For any EHP with experience of HMOs, Jack Kane’s story starts off on familiar ground.
Having identified a property owned by a well-known family of rogue landlords as likely to be an unlicensed HMO, his team obtained a warrant. “We executed the warrant and went in with the police. It was as expected: an unlicensed HMO. There were the partition walls to create additional bedrooms, there were inadequate fire precautions, undersized rooms, it was overcrowded. Everything we would expect. The tenants were all migrants, none of them had been given any tenancy agreements. They’d been given a name of a person who would come and collect the rent every week, and a mobile telephone number.”
After the inspection, an agent turned up at the property and threatened to turn off the electricity if the tenants didn’t vacate. What the agent perhaps didn’t know was that Kane’s team was now in constant contact with the tenants. “During the visit my colleague Annie [a tenancy relations officer] had advised them of their rights. We’d then given them a copy of a letter addressed to the police explaining the situation, which meant the police would understand if an illegal eviction was taking place.”
Taken to task
The agent did cut off the electricity – and one of the tenants called Kane’s team. Within a few days Kane had got the electricity company round to replace the meter and reinstate the power. The team is now in the process of applying for an emergency injunction to prevent any further harassment of these tenants. And the police know that those tenants are at high risk of illegal eviction.
This is a precis of a complicated case but illustrates how Kane’s team – Camden Council’s Rogue Landlord Taskforce – works. Set up in 2019, the Taskforce was initially funded through MHCLG’s Controlling Migration Fund. “The aim of the team was to address rogue landlords and letting agents who were exploiting migrant tenants living in unlicensed and dangerous HMOs,” Kane says. That remains its core purpose, and since last year it has been funded by the council. Camden has had an HMO licensing scheme since 2015. But with an estimated 8,000 HMOs in the borough, and a high proportion of migrants and students living in them who might not be aware of their rights as tenants, the Taskforce’s mission is to tackle the worst and most exploitative of those landlords.
There are four people on the team: Kane, an EHP and the operations manager; Annie Ngundam, a tenancy relations officer; one other EHP; and a solicitor. As we spoke, three further posts were being advertised.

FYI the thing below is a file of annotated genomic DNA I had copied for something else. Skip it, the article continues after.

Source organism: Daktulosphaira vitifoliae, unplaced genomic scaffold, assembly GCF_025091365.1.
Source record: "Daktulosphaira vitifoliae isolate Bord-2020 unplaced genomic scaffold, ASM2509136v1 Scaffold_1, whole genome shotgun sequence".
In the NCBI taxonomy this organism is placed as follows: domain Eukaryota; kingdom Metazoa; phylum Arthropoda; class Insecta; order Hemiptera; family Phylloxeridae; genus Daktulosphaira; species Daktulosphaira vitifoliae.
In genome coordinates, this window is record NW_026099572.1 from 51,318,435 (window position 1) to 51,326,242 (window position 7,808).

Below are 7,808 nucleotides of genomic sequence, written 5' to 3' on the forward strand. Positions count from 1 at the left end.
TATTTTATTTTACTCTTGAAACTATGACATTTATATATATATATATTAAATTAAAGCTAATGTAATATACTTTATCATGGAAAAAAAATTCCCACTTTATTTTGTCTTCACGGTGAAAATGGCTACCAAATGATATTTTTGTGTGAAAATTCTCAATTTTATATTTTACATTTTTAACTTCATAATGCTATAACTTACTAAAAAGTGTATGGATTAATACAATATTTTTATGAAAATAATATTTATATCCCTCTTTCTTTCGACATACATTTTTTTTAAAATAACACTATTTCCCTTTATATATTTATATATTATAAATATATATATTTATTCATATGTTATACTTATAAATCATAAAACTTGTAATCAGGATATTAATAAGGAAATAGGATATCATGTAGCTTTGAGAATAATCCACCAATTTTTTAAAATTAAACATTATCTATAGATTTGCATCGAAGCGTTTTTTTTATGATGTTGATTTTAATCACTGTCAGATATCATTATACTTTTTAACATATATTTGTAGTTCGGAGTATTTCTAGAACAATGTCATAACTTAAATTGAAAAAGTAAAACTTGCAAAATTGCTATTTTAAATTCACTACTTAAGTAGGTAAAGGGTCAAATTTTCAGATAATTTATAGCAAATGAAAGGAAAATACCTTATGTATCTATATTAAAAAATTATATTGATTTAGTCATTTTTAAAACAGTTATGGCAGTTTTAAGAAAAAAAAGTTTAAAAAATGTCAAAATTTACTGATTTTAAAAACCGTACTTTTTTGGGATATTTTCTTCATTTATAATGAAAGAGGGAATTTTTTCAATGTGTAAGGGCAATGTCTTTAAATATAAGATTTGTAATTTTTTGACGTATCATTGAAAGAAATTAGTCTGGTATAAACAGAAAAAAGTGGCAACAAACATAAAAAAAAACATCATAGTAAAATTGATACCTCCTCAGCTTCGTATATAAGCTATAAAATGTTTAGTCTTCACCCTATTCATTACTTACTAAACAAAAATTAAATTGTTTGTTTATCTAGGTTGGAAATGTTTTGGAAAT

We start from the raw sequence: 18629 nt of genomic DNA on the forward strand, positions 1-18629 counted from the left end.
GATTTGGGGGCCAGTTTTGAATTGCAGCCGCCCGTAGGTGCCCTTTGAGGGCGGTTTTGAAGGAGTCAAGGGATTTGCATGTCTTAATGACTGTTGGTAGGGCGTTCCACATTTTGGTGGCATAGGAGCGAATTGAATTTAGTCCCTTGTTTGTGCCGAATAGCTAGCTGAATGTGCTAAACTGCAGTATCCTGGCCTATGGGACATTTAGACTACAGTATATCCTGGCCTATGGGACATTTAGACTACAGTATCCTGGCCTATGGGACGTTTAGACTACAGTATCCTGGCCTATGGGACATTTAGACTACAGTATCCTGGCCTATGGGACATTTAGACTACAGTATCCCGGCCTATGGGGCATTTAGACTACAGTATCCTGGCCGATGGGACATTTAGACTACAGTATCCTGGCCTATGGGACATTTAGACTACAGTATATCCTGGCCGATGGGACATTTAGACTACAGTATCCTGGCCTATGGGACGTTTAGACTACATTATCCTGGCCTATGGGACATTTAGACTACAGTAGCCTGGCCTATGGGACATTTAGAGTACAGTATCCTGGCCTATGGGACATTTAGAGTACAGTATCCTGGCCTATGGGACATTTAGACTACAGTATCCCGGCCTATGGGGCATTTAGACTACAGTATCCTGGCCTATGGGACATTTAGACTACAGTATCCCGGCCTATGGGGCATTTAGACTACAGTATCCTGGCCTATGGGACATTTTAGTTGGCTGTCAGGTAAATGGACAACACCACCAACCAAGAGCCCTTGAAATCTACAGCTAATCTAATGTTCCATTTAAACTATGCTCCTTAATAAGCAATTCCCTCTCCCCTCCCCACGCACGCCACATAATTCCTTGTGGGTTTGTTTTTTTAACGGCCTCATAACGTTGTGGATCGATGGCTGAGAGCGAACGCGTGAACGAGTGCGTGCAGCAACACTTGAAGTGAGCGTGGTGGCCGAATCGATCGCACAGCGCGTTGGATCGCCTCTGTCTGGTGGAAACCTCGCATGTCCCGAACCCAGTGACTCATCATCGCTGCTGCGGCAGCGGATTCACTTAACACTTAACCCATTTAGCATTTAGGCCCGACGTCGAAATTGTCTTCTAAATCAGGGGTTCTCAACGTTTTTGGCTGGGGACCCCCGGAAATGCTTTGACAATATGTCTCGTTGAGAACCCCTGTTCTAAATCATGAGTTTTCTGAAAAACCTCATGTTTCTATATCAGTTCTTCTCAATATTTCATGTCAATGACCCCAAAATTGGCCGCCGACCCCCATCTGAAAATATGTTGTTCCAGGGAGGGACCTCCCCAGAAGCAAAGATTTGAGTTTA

Kane and Ngundam each has an obvious appreciation of what the other brings to the team. Kane says: “With a lot of our initial visits we’re turning up at 8am. Understandably there are some tenants who have refused us access. But the way we approach it is ‘This is nothing for you to worry about. We are here to support you.’”
This is where Ngundam comes in.
“I introduce myself and immediately try to let the tenant know what to do and empower them by informing them of their rights while the EHOs get on with their work,” she says. “And it works. If they didn’t have that knowledge, and the landlord started to harass them, they would probably just leave the property.”
Kane adds: “Whereas if we just went as EHOs to a property, we’d obviously refer the situation with the tenants on to our colleagues, but it might take a couple of days for a letter to be sent. The tenants could have conceivably been illegally evicted in that time.”
Tenants who know their rights
The empowerment of tenants is one of the Taskforce’s weapons. Tenants who know their rights put pressure on rogue landlords who try to stay under the council’s radar. Ngundam says: “We’ve had cases where the landlord has really backed off knowing that the council is involved. They might even get their solicitors to get in touch with us and sometimes issues are resolved that way.”
With MHCLG funding, the council is creating a tenant engagement project to build on this aspect of the Taskforce’s work. Kane adds: “I’m sure that many tenants would have been illegally evicted if we weren’t so forceful in our approach.”
Another weapon in the arsenal is data analysis. The council is running a project to identify unlicensed HMOs using council tax data, land registry information, flatshare websites, even bin collection data. Kane says: “That isn’t quite in full flow yet but they’ve given us a list of about 1,000 properties that they believe could be unlicensed HMOs. We did a cross-referencing exercise where we took five of those and it does appear that four of them are unlicensed HMOs.”
In the last financial year, the Rogue Landlord Taskforce has issued civil penalty notices (CPNs) to landlords and agents totalling £255,000, prosecuted two with two further prosecutions pending and dealt with 65 requests for tenancy relations support. “But a lot of this is also focused on making sure that licence applications are then submitted so that the properties comply,” Kane says, describing a situation where one CPN triggered more than 30 licence applications from the same landlord.
Having the key skills of Ngundam, Kane and their colleagues in one close-knit team means the Taskforce is nimble enough to stay ahead of agents and landlords trying to make retaliatory evictions. “Our intervention involving tenants really does work,” Ngundam says. “I’ve had cases where after the tenants receive the letters from us, the landlord is on the phone to me. We now have some kind of contact with them, which we never had in the past.”
Annie Ngundam and Jack Kane speak with a tenant during a visit to an HMO.
A version of this article appeared in the June issue of EHN (login required).